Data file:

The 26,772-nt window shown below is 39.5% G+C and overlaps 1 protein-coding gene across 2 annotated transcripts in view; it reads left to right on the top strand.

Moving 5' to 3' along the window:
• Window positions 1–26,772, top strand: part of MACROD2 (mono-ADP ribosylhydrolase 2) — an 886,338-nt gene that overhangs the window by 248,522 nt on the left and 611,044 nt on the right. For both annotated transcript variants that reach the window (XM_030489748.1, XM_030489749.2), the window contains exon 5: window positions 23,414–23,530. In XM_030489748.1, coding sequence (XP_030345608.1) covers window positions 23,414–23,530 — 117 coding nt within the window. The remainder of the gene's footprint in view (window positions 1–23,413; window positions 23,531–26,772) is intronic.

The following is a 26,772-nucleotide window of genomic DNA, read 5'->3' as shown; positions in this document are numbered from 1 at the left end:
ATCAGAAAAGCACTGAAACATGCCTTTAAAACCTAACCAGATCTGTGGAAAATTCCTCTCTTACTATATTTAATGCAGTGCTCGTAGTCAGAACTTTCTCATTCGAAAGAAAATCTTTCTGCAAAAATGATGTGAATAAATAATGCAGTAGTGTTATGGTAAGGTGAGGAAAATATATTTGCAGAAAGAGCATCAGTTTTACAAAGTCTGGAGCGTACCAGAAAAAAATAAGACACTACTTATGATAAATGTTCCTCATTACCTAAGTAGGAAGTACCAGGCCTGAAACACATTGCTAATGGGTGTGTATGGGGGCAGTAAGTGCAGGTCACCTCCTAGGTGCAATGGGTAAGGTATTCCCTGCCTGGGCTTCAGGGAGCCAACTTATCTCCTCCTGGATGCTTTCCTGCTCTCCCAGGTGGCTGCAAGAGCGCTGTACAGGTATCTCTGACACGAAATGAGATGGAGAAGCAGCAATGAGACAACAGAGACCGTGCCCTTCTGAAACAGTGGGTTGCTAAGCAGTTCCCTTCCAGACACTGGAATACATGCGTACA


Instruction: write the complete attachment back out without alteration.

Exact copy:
The 26,772-nt window shown below is 39.5% G+C and overlaps 1 protein-coding gene across 2 annotated transcripts in view; it reads left to right on the top strand.

Moving 5' to 3' along the window:
• Window positions 1–26,772, top strand: part of MACROD2 (mono-ADP ribosylhydrolase 2) — an 886,338-nt gene that overhangs the window by 248,522 nt on the left and 611,044 nt on the right. For both annotated transcript variants that reach the window (XM_030489748.1, XM_030489749.2), the window contains exon 5: window positions 23,414–23,530. In XM_030489748.1, coding sequence (XP_030345608.1) covers window positions 23,414–23,530 — 117 coding nt within the window. The remainder of the gene's footprint in view (window positions 1–23,413; window positions 23,531–26,772) is intronic.

The following is a 26,772-nucleotide window of genomic DNA, read 5'->3' as shown; positions in this document are numbered from 1 at the left end:
ATCAGAAAAGCACTGAAACATGCCTTTAAAACCTAACCAGATCTGTGGAAAATTCCTCTCTTACTATATTTAATGCAGTGCTCGTAGTCAGAACTTTCTCATTCGAAAGAAAATCTTTCTGCAAAAATGATGTGAATAAATAATGCAGTAGTGTTATGGTAAGGTGAGGAAAATATATTTGCAGAAAGAGCATCAGTTTTACAAAGTCTGGAGCGTACCAGAAAAAAATAAGACACTACTTATGATAAATGTTCCTCATTACCTAAGTAGGAAGTACCAGGCCTGAAACACATTGCTAATGGGTGTGTATGGGGGCAGTAAGTGCAGGTCACCTCCTAGGTGCAATGGGTAAGGTATTCCCTGCCTGGGCTTCAGGGAGCCAACTTATCTCCTCCTGGATGCTTTCCTGCTCTCCCAGGTGGCTGCAAGAGCGCTGTACAGGTATCTCTGACACGAAATGAGATGGAGAAGCAGCAATGAGACAACAGAGACCGTGCCCTTCTGAAACAGTGGGTTGCTAAGCAGTTCCCTTCCAGACACTGGAATACATGCGTACA